Resolutions: For me, myself and a better planet

Ed. Note: Are you making resolutions for the New Year? Tell us about them!

By Mala Rajamani: 

As I disentangle from the anticipations, the optimism and the  ‘joie de vivre’ of the holiday season, and peer into the year to come, I ponder my resolutions for 2019.

Silly you say?  After all a day is any day is any other day isn’t it?

But then…. what’s life without marker moments, to kick start personal changes?

And maybe, just maybe, make a little positive difference.

The issues of climate change loom front and center: the tangible changes where I live, the catastrophic changes in other places. So, I thought to myself, how about resolutions with a eco-friendly twist?

So I dusted off my list and revised:

  • Healthy eating: I will stop eating red meat and if that’s too much maybe bring down to eating it once every week. Good for my heart and my mite of contribution to reducing cattle carbon pollution.
  • Exercise more:  I will walk or bike to anywhere within two miles. Burn calories, improve muscle tone. Reduce carbon footprint.
  • Engage in community: Get my friends together in a solar panel project in the neighborhood. Start with the couple down the street I know to be interested and go from there. Volunteer at a community garden project.
  • Reduce my carbon footprint: I will recycle more rigorously. Start a compost bin. Grow more plants in my yard. Not use plastic bags. Find reusable options. Stop using mindless amounts of napkins, and cutlery at restaurants. Avoid using paper towels. Carpool to work. Lobby with local restaurants and cafes to stop using plastic. Bring reusable bags to the grocery.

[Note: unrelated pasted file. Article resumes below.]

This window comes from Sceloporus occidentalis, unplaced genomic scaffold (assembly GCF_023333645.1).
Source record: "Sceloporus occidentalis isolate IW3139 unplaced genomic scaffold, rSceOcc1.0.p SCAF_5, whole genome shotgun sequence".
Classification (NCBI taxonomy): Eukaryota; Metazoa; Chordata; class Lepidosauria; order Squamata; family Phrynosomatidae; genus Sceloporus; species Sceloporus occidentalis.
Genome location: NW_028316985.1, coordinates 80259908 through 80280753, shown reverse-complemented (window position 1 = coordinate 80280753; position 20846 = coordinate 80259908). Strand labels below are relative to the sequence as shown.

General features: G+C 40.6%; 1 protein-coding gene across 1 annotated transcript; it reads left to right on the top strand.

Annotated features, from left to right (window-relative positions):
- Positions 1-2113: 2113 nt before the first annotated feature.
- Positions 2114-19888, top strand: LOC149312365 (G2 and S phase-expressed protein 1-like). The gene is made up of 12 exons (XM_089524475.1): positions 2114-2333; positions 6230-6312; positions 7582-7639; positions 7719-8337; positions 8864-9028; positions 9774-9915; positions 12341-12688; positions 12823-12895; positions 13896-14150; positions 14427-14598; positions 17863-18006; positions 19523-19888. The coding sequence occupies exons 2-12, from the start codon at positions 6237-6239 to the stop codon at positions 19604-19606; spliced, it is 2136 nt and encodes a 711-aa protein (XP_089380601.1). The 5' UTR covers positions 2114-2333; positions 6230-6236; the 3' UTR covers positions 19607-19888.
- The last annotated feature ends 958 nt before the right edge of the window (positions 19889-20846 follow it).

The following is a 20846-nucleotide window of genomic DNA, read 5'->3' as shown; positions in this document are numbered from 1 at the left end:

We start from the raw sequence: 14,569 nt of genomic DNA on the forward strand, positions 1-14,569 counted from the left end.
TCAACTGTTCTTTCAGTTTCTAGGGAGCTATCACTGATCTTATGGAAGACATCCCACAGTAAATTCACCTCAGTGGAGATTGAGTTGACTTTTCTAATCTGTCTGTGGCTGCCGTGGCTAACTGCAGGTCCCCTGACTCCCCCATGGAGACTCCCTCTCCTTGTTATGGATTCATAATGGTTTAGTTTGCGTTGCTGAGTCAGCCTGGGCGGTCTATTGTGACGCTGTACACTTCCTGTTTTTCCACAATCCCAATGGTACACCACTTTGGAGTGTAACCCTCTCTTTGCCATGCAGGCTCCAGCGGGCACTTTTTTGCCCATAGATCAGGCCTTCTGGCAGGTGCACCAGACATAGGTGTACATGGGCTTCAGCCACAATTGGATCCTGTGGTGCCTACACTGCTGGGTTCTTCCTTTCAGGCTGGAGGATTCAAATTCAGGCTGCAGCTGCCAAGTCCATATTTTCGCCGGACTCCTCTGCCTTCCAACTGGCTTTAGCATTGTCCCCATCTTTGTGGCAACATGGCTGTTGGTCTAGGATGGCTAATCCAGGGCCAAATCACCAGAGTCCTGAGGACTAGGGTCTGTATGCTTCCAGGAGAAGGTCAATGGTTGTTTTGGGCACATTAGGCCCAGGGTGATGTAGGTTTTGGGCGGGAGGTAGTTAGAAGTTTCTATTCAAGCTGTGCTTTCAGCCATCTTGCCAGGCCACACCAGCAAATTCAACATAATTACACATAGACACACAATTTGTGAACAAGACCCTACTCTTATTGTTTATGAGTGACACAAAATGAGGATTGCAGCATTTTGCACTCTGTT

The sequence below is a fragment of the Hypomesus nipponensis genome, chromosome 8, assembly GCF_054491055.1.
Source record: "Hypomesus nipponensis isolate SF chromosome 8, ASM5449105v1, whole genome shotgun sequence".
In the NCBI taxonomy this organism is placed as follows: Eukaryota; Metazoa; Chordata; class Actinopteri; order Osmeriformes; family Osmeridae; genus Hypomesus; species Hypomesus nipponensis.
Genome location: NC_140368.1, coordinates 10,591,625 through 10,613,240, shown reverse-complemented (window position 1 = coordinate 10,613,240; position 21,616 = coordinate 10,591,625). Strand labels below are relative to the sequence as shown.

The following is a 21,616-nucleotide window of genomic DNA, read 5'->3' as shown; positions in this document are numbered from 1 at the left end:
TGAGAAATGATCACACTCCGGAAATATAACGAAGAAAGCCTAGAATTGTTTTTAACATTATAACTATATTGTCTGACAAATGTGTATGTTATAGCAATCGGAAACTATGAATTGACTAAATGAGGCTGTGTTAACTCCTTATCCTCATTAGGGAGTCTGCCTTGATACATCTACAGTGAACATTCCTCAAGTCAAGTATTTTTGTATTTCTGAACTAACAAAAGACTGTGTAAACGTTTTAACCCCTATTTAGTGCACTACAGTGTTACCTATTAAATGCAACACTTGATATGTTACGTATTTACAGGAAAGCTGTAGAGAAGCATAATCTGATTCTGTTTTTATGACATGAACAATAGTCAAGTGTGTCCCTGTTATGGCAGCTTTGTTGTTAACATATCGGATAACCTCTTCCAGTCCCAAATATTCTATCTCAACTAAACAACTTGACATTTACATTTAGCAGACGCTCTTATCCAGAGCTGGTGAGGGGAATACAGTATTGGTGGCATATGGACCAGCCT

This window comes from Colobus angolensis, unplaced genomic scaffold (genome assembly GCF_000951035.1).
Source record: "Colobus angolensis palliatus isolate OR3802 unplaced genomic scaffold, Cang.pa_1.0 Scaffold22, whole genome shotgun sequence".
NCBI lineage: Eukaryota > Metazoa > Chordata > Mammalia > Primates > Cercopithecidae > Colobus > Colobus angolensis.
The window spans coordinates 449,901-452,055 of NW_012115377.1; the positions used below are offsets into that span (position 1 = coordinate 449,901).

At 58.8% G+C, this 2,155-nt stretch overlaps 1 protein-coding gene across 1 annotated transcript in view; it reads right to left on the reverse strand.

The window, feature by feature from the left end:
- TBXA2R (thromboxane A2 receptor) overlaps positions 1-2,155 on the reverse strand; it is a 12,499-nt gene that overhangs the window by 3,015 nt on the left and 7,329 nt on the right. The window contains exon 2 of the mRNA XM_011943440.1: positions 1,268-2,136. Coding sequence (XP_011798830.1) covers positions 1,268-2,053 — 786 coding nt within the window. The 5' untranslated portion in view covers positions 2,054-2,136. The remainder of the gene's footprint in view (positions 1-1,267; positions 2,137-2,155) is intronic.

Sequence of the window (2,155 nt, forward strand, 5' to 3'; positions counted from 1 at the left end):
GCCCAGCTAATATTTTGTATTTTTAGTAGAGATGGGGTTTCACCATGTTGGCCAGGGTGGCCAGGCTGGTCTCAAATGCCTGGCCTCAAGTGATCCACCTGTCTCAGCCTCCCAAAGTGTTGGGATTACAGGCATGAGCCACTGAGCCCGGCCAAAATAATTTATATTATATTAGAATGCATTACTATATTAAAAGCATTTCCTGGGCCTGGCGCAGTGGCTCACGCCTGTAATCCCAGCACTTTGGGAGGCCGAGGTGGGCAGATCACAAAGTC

• General: I will not buy too much, own too much, want too much… whatever that means. No idea how this one is going to work, but I am going to work on that with intention.

And while all this will elevate me to angelic, sanctimonious sainthood status, I should save myself the illusion of its value in reversing the planet’s precipitating climate crises. I am only one, after all. This is not to say that I should not do this. Changing our behaviors as consumers is necessary — a minimum prerequisite.

But real, substantive change is going to come from bigger policy changes. Our jobs as citizens just got more serious. There is the thicket of counter purposes, fossil fuel lobbyists, climate deniers and all around silliness to cut through.

So, one more:

  • Engaging in a climate lobby organization. Keeping our legislators’ feet to the fire is what it’s going to take to make a significant difference.

So this year, I resolve to get engaged in the climate conversation, learn all I can,  join a climate lobby and push every legislator in every way I can to make climate policy changes.

I hope you will do the same.

Happy New Year!


Mala Rajamani is an information management specialist and a member of Hunter Mill District Democratic Committee